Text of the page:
Baltic Sea suffocated

Subsidized agriculture is responsible for algae blooms and lack of oxygen?

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According to a WWF report, EU agricultural policy contributes significantly to algae blooms and oxygen deficiency in the Baltic Sea. Each EU citizen on the Baltic Sea pays 72 euros per year to the Br sseler Agrartopf - thus promoting a system that rewards agriculture overfilling, according to the environmental protection organization. Especially over the rivers, excess nutrients enter the sea and destroy valuable habitats.


"The Baltic Sea, with its active support from Brussels, has developed from a sea of ​​clear water into a dull, overgrown waters before collapsing, " says Jochen Lamp, director of the WWF Ostseebro in Stralsund.

One-sixth of the sea, an area of ​​70, 000 square kilometers, has turned into death zones. Because of the lack of oxygen no life is possible here. "Probably most tourists and residents do not know that the creeping death of the Baltic Sea is also financed from their wallet, " said the WWF spokesman. Although the beaches have been spared from algae blooms this summer. The absence of algae, however, is due to the weather. "Algae carpets on the coast are only the visible sign of an ecological catastrophe that continues unhindered at sea, " said Lamp.

Nutrient overkill

Baltic water today contains eight times more phosphorus and four times more nitrogen than one hundred years ago. Each year, one million tonnes of nitrogen and 35, 000 tonnes of phosphorus would be added. Despite earlier protection programs, the burden has been rising again for ten years, the WWF continues. Industrial agriculture causes nutrient overkill. display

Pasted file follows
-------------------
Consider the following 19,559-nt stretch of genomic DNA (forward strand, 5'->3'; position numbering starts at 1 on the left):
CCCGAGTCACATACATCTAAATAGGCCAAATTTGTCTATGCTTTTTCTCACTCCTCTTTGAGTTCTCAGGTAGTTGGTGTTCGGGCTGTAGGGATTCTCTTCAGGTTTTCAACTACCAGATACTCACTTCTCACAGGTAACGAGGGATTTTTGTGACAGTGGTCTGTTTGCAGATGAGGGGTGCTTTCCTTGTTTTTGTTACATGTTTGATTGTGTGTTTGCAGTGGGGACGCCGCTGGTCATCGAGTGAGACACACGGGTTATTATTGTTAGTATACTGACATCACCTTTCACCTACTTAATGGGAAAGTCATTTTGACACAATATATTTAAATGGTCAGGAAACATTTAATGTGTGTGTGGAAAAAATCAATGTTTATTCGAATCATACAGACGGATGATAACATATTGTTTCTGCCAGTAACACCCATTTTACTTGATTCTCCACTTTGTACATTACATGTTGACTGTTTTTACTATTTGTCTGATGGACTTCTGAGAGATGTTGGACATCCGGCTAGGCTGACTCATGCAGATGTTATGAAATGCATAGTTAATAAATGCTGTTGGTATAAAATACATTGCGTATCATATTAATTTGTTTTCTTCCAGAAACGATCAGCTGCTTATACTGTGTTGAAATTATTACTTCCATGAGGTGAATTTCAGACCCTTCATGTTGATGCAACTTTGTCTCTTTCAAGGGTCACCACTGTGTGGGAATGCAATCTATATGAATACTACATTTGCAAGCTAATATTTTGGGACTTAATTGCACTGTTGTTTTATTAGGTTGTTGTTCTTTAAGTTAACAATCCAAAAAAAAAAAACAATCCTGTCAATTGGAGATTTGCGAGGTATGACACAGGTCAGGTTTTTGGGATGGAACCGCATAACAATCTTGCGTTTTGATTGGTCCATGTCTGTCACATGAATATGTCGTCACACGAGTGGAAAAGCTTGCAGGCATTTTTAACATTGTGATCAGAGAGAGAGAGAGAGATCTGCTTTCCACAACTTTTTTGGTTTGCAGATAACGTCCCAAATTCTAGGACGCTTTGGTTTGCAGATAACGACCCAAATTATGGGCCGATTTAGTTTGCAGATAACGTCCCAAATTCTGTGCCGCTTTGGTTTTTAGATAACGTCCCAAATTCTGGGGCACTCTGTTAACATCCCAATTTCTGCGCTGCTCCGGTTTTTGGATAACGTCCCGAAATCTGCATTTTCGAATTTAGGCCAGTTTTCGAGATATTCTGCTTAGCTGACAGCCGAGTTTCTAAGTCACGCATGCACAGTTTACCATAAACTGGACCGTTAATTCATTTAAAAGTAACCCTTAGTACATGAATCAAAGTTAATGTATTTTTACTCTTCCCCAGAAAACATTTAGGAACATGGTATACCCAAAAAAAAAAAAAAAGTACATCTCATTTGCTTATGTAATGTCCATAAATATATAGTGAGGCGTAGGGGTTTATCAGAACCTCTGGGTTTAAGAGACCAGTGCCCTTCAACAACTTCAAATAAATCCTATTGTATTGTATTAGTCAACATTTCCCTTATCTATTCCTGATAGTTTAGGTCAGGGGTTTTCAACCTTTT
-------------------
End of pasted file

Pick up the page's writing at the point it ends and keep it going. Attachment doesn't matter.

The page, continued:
Inexpensive artificial fertilizer seduces farmers to vigorously over-fertilize their fields. Add to this the liquid manure from factory farming. Industrial agriculture in the Baltic Sea region is being pumped from Brussels with 10.4 billion euros annually.

Fertilizer consumption continues to increase

The situation is getting worse, according to WWF. In Poland and the Baltic States alone, fertilizer consumption is expected to increase by up to a third over the next ten years. Chicken and pork would be relocated from western to eastern Europe, where lower environmental standards would apply. Inadequate wastewater treatment plants, phosphates in detergents and untreated shipwaste would also make the Baltic Sea a sewer.

The WWF calls for a Baltic Rescue Program and has launched a campaign around the Baltic Sea. EU funds should only flow if farmers curb over-fertilization. In November, the governments of the Baltic Sea States also meet in the framework of the HELCOM agreement. "Currently, however, the majority blocks an effective environmental action plan. If the conference fails, that would be the killing blow for the Baltic Sea, "warns Lamp.

(WWF, 14.08.2007 - DLO)